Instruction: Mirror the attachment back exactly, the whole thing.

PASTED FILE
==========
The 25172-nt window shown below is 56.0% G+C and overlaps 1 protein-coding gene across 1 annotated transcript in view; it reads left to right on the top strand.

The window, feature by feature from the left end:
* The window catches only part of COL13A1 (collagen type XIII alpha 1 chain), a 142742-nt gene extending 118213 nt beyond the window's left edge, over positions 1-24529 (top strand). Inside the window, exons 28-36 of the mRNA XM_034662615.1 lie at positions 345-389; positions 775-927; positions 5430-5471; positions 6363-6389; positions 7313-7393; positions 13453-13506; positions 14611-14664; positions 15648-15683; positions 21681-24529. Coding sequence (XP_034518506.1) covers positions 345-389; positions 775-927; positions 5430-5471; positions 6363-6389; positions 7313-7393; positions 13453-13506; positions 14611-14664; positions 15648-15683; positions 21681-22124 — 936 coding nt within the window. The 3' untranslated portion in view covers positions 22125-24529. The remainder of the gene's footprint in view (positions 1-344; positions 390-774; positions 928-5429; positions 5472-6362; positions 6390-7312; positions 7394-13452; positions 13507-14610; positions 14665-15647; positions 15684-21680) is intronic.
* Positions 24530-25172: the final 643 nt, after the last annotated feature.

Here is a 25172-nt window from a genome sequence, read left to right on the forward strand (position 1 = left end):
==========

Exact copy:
The 25172-nt window shown below is 56.0% G+C and overlaps 1 protein-coding gene across 1 annotated transcript in view; it reads left to right on the top strand.

The window, feature by feature from the left end:
* The window catches only part of COL13A1 (collagen type XIII alpha 1 chain), a 142742-nt gene extending 118213 nt beyond the window's left edge, over positions 1-24529 (top strand). Inside the window, exons 28-36 of the mRNA XM_034662615.1 lie at positions 345-389; positions 775-927; positions 5430-5471; positions 6363-6389; positions 7313-7393; positions 13453-13506; positions 14611-14664; positions 15648-15683; positions 21681-24529. Coding sequence (XP_034518506.1) covers positions 345-389; positions 775-927; positions 5430-5471; positions 6363-6389; positions 7313-7393; positions 13453-13506; positions 14611-14664; positions 15648-15683; positions 21681-22124 — 936 coding nt within the window. The 3' untranslated portion in view covers positions 22125-24529. The remainder of the gene's footprint in view (positions 1-344; positions 390-774; positions 928-5429; positions 5472-6362; positions 6390-7312; positions 7394-13452; positions 13507-14610; positions 14665-15647; positions 15684-21680) is intronic.
* Positions 24530-25172: the final 643 nt, after the last annotated feature.

Here is a 25172-nt window from a genome sequence, read left to right on the forward strand (position 1 = left end):